Quality comparisons: The Centers for Medicare and Medicaid Services finalized rules Monday giving employers and consumer advocates broader access to Medicare data on the quality of healthcare providers. Although some private insurance plans compare doctors and hospitals based on quality, those measurements haven't been able to draw on the mass of data that Medicare controls. The final rule is online here.
"Today’s decision to release Medicare claims data is a huge victory for American workers and their families,” Roundtable President John Engler said in a statement. “For the first time, American consumers will be empowered with accurate information on the performance of health care providers — exactly the type of information they need to make informed health care choices.”
Insurance fraud: The Labor Department announced new steps Monday to crack down on fraud in certain employer-based healthcare plans.
The new rules, which implement part of the healthcare reform law, target arrangements in which multiple employers join together to offer healthcare coverage. The agency says the so-called multiple employer welfare arrangements (MEWAs) are a magnet for fraud, and has proposed requiring them to register with the Labor Department before they can set up operations in a new state and allowing the department to shut down MEWAs it believes are fraudulent. Healthwatch has the lowdown here.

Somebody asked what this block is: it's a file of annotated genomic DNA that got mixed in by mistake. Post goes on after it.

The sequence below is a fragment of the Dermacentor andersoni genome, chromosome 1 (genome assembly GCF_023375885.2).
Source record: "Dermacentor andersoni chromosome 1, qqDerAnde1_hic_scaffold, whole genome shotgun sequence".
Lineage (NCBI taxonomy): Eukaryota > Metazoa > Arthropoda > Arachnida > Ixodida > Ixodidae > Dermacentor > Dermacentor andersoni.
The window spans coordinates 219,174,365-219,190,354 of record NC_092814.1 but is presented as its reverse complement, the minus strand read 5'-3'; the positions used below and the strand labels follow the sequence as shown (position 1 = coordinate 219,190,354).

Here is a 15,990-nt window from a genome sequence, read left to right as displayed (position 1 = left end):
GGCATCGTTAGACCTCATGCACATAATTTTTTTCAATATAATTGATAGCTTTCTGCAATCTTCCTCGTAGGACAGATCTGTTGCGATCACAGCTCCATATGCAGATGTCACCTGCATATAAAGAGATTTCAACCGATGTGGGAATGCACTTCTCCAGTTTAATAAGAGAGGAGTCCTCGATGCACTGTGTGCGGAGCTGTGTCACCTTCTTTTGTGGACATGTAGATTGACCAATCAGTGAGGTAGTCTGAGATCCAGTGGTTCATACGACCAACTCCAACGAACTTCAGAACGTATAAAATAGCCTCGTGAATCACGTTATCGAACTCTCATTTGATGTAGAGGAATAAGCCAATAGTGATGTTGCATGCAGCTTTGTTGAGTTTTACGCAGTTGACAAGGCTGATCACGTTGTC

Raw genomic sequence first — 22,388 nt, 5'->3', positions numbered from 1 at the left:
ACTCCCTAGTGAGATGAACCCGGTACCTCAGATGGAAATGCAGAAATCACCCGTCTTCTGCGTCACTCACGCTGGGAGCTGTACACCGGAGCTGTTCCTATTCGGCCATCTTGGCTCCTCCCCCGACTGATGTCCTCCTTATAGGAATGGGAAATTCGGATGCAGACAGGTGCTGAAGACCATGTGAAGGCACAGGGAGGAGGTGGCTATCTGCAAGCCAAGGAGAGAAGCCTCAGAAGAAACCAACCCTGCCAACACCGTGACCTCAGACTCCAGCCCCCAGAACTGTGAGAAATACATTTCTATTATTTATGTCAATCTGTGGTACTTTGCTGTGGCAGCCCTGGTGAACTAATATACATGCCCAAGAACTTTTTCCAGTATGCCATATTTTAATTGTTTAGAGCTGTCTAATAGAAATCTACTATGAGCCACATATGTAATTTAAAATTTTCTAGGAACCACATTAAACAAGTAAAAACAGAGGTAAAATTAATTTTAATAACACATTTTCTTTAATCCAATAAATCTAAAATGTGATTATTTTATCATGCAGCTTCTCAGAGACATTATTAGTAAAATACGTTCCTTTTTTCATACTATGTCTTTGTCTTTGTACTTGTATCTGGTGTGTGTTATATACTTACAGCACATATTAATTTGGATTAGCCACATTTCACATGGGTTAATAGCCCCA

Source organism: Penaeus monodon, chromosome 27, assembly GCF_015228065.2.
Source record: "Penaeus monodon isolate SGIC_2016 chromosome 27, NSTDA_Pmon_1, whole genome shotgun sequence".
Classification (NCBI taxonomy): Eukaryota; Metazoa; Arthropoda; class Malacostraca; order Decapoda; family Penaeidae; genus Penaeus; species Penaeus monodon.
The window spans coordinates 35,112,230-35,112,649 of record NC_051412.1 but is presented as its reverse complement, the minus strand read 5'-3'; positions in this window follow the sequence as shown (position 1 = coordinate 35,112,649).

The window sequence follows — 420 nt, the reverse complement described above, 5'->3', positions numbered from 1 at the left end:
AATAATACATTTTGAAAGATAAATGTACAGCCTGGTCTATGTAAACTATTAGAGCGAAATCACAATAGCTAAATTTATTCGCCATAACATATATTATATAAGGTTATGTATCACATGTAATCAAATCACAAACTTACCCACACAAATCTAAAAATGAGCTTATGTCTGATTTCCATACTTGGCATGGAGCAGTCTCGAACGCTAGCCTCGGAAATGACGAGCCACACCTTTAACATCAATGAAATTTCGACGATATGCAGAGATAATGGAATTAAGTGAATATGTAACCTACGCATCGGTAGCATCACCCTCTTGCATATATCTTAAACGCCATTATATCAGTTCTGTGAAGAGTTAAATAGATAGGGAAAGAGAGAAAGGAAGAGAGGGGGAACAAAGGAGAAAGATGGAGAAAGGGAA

Fake drugs: The pharmacy lobby lent its support Monday to a bill that would heighten the penalties for counterfeiting prescription drugs. The National Association of Chain Drug Stories endorsed the bill, sponsored by Sen. Patrick LeahyPatrick LeahyLawmakers talk climate for Earth Day, Science March Poll: Sanders most popular senator in the US Senate Dems offer bill to restore internet privacy rules MORE (D-Vt.), saying the proposal recognizes that counterfeit medicine poses a greater risk than other counterfeit products.
Medicaid and kids: If Congress repeals Medicaid maintenance-of-effort provisions in the healthcare law, children will have less access to care than if the law had never passed in the first place. That's the conclusion from a new Georgetown University study of the law's coverage expansion. According to the paper, the healthcare law will likely cut the number of uninsured children by about 40 percent, and the number of uninsured parents by 50 percent.
But that would change if states are allowed to cut eligibility levels for Medicaid and the Children's Health Insurance Program, as many conservative governors have requested, or if Congress cuts CHIP funding. Those steps would cause the number of uninsured children to double, the report says.
State by state
A new analysis suggests Connecticut's insurance exchange might not do much to lower costs in the state.
Minnesota is offering residents a preview of the interface for its exchange.
In California, nursing students are graduating into a tight job climate.
Searfoss Consulting Group / Cardiology Advocacy Alliance
Podesta Group / ViroPharma
B & D Consulting / Supply Chain Group
British Prime Minister David Cameron wants the government to share more data with the private healthcare industry, the AP reports.
The Financial Times says fears surrounding Medicare payment cuts are hurting U.S. healthcare stocks.
The FDA has approved a hangover pill just in time for the holidays, The Washington Post reports.
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